3. A listen is worth a thousand words.I happen to have the Malcolm Arnold overtures from HD tracks in three different formats 16/44, 96/24, and 192/24. I would like to invite Monty to hear this and then tell me there’s no differences.What’s his e-mail address?

  4. OK…..I have some training in digital design 25 years ago…..but I am no expert and probably forgot much of it anyways. What Monty presumes many think is true, but he says is not is the following blurb regarding sampling frequency:

    “And say, “Ugh!” It might appear that a sampled signal represents higher frequency analog waveforms badly. Or, that as audio frequency increases, the sampled quality falls and frequency response falls off, or becomes sensitive to input phase.

    Looks are deceiving. These beliefs are incorrect.

    All signals with content entirely below the Nyquist frequency (half the sampling rate) are captured perfectly and completely by sampling; an infinite sampling rate is not required. Sampling doesn’t affect frequency response or phase. The analog signal can be reconstructed losslessly, smoothly, and with the exact timing of the original analog signal.”

    Captured “perfectly”? Is this a correct interpretation of what Nyquist’s sampling theorem describes? If so, I was one of those people that “thought” (or remembered incorrectly) that all samples taken at less than 1/2 the frequency sampled are noise, and must be filtered out/removed. But I also thought that all samples taken at greater than 1/2 the frequency sampled are not noise but a valid approximation/sample correlated to the data being sampled. I erroneously that that taking more samples, at tighter intervals would produce a more valid approximation.

    So is that part of Monty’s article correct…….is the minimum sample rate, according to the math of Nyquist, just as accurate in reproducing the original signal than the maximum? Is digital “sampling” not a valid approximation like I thought, but an IDENTICAL representation of the analog waveform? Taking all the complexities of filter design out of this idea for now, because I think I (am most of us get that)…. I just want to make sure what Monty said is true about more bits not being better at representing the original analogu waveform. I look at those jaggedy graphs and my brain says it cannot. My ears definitely say it is not…..but the superior baseline sound maybe for other reasons you talk about in downsampling and losses associated with pre-production and mastering, not sample-rate.

    Thanks for helping set me straight on this point.

  5. “I personally don’t do any quality comparison tests during development, no matter how casual, without an ABX tool. Science is science, no slacking.”

    Said Monty Heisenberg.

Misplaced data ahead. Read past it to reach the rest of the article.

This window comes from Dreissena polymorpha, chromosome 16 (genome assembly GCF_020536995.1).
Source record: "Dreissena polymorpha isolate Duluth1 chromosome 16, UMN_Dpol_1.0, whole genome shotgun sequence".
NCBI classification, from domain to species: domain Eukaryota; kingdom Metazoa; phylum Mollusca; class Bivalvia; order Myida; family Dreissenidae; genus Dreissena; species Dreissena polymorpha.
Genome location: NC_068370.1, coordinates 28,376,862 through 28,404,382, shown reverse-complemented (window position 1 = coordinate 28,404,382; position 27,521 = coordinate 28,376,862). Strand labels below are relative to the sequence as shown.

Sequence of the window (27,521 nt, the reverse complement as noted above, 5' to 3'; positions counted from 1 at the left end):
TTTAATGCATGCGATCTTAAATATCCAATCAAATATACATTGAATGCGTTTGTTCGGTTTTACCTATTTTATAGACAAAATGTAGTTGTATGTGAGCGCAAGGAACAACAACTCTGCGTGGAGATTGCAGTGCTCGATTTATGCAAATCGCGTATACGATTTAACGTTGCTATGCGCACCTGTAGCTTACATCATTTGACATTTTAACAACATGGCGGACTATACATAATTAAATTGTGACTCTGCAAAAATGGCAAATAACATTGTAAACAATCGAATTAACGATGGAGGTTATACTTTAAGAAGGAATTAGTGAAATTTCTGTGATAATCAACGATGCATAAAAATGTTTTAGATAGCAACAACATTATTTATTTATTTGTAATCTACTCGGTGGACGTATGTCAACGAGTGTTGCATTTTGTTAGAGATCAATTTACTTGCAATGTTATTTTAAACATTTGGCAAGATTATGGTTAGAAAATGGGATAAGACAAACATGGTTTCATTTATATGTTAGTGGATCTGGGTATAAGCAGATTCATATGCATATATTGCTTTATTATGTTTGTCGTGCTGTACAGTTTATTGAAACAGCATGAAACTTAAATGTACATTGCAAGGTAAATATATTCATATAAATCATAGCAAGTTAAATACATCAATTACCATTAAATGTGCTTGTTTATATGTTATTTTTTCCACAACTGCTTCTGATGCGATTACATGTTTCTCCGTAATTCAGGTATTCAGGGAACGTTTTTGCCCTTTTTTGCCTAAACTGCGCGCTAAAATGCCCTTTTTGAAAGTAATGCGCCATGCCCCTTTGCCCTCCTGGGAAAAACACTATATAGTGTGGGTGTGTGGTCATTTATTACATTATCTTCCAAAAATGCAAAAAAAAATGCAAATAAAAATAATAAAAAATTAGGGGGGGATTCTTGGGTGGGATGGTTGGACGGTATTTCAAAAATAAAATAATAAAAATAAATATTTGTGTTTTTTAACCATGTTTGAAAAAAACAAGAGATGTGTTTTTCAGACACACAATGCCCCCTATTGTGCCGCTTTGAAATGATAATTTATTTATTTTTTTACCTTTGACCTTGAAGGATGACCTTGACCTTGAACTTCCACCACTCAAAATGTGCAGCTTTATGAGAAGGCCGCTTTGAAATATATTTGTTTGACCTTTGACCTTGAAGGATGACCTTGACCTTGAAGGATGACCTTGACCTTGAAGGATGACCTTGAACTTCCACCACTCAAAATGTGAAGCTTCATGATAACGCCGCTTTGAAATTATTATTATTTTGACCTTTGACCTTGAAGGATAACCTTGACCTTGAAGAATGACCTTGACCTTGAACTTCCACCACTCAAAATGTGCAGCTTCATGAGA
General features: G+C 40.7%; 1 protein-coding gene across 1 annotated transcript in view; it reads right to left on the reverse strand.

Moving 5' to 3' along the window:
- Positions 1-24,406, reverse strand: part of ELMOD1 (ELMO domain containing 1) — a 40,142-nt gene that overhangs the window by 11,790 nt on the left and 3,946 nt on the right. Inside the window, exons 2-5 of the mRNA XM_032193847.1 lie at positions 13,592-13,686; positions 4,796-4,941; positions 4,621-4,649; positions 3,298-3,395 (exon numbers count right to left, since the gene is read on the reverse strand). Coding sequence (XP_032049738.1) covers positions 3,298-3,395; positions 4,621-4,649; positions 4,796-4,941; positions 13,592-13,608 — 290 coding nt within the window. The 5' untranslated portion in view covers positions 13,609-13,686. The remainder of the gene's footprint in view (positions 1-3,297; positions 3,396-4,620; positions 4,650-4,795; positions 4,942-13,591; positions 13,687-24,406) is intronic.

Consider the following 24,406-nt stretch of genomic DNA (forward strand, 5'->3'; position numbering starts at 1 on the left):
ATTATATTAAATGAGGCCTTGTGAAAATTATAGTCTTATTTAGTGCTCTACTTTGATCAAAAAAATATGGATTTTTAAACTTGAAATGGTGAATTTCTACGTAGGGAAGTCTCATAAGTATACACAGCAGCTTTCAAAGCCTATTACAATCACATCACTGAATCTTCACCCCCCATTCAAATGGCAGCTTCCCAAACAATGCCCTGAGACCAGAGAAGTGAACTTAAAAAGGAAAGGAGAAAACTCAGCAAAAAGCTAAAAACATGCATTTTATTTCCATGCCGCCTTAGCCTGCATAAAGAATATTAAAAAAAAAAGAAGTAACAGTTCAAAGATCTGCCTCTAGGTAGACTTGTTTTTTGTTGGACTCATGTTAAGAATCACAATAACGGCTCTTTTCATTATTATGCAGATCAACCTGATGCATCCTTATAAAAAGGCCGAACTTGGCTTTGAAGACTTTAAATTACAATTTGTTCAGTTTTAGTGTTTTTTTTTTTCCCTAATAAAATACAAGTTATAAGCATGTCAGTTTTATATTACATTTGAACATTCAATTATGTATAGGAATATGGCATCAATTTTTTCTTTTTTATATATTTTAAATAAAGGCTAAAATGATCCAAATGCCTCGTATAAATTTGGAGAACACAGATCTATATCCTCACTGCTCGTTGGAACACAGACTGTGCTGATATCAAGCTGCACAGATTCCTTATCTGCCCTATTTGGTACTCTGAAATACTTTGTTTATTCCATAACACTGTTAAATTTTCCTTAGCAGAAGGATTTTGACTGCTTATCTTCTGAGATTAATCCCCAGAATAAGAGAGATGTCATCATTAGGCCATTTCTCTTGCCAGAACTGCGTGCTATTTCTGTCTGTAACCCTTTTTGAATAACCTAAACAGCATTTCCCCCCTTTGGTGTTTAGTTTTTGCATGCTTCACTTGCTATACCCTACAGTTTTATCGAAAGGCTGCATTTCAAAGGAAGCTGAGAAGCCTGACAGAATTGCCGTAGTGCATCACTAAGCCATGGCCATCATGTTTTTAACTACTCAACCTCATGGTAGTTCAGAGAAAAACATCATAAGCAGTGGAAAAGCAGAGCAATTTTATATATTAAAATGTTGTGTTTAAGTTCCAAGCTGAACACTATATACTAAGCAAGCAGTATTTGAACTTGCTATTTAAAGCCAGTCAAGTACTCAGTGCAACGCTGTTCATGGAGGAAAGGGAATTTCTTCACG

ABX is a profitable scam, a weapon in the hands of the ignorant and smug, masquerading as “science”.

    • “ABX is a profitable scam, a weapon in the hands of the ignorant and smug, masquerading as “science”.”

      It seems to me it’s the other way around. It’s the lack of any hard evidence at all that is the scam, the lack of real science. Testimonials as acceptable evidence went out with medicine shows selling cures for baldness except for audiophiles. Fortunately for manufacturers of audio equipment they are way below FTC’s radar because they are so small compared to the market for consumer goods as a whole. To be strictly compliant however they have to be very careful what claims they advertise. Their lawyers (if they have enough revenues to afford to pay a lawyer) will tell them just how far they can go.

  6. Is there more than one PS Audio Perfect Wave Transport? This excerpt from the above is confusing: “The HRx disc itself needs either one of our PerfectWave transports to play directly or if your DAC has a 192kHz 24 bit asynchronous input or network player attached you can rip and listen.”. If there’s only one PWT perhaps it would be better to have written, “…needs either our PWT…or for you to own a 192khz 24 bit asynchronous DAC with a network player attached so you can rip and listen”!!!

    Regarding it being a waste of time and bandwidth to upsample redbook files – some remarkable improvements in sound have been documented in both Stereophile and TAS doing this in the latest software. At the very least it should be mentioned that “IF” the data were originally 196/24 the higher res. filters are as preferable over lower res. filters as 196/24 is to Redbook and so the high res. filters sound better in upsampled Redbook even though the data “might not” depending on what software you use.